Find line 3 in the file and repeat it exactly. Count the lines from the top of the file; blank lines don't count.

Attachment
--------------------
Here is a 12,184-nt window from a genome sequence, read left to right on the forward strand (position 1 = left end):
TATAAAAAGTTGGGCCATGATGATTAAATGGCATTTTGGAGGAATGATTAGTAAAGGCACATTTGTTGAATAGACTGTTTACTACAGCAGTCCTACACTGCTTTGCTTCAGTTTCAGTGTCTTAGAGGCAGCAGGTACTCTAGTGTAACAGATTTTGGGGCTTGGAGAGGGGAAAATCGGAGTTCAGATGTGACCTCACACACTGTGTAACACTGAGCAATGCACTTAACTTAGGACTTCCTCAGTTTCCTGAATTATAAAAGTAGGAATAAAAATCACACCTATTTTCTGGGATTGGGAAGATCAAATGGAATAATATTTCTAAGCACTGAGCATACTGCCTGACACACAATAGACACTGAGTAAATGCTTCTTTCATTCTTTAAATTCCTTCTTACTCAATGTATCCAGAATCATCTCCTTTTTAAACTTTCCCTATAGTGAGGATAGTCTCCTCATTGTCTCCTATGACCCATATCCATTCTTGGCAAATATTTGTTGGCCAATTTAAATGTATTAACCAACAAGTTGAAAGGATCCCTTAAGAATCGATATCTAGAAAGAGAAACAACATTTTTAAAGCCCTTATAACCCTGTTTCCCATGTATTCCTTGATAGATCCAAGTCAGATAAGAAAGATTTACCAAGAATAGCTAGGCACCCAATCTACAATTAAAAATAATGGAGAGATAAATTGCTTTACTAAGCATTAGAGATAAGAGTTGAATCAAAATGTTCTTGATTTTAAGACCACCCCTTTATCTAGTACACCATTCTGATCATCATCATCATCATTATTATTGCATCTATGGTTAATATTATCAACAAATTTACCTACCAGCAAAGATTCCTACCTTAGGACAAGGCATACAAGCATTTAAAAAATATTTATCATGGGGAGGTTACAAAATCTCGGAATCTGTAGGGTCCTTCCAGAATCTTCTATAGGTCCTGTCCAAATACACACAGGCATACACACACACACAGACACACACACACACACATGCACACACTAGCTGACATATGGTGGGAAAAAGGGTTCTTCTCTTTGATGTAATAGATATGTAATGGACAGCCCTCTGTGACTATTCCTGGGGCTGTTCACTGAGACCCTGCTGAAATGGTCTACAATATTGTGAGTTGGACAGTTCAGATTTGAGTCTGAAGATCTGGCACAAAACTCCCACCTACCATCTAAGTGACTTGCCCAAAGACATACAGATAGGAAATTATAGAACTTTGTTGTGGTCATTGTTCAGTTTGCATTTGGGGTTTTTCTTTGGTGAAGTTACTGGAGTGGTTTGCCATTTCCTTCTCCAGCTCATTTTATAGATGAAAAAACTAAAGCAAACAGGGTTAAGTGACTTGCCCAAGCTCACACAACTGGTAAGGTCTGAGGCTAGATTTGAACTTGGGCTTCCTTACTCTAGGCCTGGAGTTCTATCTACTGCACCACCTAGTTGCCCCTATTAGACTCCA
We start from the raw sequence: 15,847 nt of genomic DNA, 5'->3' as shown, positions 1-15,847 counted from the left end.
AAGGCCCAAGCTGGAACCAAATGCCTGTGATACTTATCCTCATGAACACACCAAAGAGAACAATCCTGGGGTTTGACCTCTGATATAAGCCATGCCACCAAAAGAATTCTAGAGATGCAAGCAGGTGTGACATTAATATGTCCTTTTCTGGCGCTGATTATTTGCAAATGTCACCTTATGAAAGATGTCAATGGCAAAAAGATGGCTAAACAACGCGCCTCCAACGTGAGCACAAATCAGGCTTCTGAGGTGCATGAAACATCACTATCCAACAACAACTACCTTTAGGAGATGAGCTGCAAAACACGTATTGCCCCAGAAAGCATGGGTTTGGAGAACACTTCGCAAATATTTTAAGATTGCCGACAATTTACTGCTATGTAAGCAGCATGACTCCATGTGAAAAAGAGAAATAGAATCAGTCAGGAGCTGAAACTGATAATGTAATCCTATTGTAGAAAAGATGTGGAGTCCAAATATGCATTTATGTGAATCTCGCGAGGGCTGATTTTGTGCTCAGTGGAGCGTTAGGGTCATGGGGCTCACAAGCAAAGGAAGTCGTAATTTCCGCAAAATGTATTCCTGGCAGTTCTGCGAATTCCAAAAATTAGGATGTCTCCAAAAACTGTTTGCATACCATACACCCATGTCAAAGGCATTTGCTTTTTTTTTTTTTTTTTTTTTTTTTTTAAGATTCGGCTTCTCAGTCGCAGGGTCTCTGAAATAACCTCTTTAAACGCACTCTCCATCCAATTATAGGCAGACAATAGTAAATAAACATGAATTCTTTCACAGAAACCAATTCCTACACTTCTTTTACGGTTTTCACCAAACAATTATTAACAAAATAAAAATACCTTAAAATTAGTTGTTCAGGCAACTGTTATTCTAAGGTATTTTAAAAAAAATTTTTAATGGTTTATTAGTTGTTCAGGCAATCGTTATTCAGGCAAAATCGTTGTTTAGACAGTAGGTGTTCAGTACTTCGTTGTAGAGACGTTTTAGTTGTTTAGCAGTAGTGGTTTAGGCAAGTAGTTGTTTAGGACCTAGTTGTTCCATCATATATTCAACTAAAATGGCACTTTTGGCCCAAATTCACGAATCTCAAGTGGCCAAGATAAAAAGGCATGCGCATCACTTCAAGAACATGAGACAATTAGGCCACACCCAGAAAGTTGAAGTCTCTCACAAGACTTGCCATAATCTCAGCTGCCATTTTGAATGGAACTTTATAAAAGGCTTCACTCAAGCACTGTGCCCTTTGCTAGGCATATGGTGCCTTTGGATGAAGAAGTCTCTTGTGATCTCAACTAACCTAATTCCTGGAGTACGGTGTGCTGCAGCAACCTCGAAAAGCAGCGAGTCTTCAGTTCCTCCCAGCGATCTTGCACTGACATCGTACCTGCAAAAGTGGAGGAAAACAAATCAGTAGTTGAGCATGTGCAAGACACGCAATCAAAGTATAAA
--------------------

We start from the raw sequence: 15,847 nt of genomic DNA, 5'->3' as shown, positions 1-15,847 counted from the left end.